A good portion of the Iron remains and the shape of the sword can easily be identified as having parallel sides with a distinct triangular point. The tip being about 1.5 times as tall as it is wide.
The style is consistent with the "Lauriacum/Hromowka type" which had a blade length of 65cm and width of close to 5.2cm. These swords also had parallel edges and a triangular point. A length to width ratio of 8-12:1 was also the norm. This sword would have been carried on a baldric(shoulder belt) and have been attached with a scabbard slide as opposed to the ring suspension and waist belt of the earlier Gladius. The earlier Spatha(1-2nd Century) which the cavalry carried would not have been this wide.
The shift to a longer sword and an alternative way of suspending it marked a significant change in the way the Roman army fought. The traditional Legionary was slowly transforming. By the 4th and 5th Century the Roman army had degraded to a point where they really did not differ in weapons and equipment or training from the Germanic tribes now over running the empire. (1)(2)
Similar examples have been found around 200 AD in Canterbury, the tail end of the golden century of Rome.
Provedance from a private collection originally found at/near Utrecht in the Netherlands. A Roman fort occupied that area along the Rhine river(further north west to Xanten). Latin name of Trajectum, meaning ford by the river.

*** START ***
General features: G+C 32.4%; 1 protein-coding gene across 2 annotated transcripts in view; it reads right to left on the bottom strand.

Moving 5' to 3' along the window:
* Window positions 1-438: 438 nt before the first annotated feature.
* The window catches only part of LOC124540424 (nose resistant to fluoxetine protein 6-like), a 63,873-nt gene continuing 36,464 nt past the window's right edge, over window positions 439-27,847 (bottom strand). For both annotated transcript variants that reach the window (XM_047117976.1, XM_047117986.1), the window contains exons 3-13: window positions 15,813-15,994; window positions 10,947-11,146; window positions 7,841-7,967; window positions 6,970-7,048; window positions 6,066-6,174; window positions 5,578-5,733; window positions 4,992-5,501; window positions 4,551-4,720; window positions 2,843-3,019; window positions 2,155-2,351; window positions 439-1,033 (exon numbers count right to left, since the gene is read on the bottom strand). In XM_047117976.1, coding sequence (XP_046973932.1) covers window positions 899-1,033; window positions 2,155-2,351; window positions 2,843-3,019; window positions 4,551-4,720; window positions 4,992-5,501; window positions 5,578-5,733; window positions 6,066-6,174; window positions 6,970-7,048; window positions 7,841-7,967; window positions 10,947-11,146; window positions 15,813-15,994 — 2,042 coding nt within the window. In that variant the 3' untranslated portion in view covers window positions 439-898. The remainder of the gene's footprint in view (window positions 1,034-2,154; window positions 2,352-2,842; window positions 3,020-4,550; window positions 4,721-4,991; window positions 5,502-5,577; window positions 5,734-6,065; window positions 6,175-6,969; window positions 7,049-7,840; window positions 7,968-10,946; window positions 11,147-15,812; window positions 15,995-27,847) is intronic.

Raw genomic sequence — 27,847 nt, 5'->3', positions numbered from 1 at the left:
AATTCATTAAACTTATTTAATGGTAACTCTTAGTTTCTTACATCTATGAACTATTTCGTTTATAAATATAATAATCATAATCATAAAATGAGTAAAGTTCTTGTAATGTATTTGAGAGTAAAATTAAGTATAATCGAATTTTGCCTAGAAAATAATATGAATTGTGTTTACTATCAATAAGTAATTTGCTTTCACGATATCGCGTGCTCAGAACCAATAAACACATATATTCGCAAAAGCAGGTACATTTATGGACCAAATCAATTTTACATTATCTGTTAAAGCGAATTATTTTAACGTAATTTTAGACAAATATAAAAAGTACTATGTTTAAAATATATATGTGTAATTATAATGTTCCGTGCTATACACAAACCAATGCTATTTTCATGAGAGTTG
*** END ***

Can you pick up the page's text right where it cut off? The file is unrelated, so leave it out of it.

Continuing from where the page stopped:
The Romans built a
‘castellum’ in 48AD so they could defend the
northern border of the Roman Empire. In the Netherlands that border was
the river Rhine. All the fortresses together were called the
‘Nedergermaanse Limes’. At first, an earthen wall surrounded the
castellum. At the beginning of the third century the castellum was
enlarged and a wall of tuff replaced the earthen wall. This tuff must have
been imported from the Eifel by ship. Within the walls of the castellum,
there were huts for the soldiers and the officers. The principia, the most
important building in the castellum, was built in the middle of the
fortress. It was about five metres high.
The item is being kept in a low moisture environment.
-painting by Agnus McBRIDE
The item was restored and properly conserved in August of 2006 by a professional conservationist. See Report
This should hopefully preserve it for another 1000 years! Attempts will also be made to the this item properly published.
Click on Pictures (prior to conservation) for higher resolution
(1) References: FEUGERE, Michel; Weapons of the Romans, page 117 2002.
(2) References: STEPHENSON, I.P; Roman Military Equipment "The Later Empire", page 61 2001.
(3) Reference to similar items: BISHOP, M.C & COULSTON, J.C.N; Roman Military Equipment "From the Punic wars to the Fall of Rome", page 132 2006.
**Note on background. Close up view of the wall of the Colosseum of Pula, Croatia. Picture taken 2014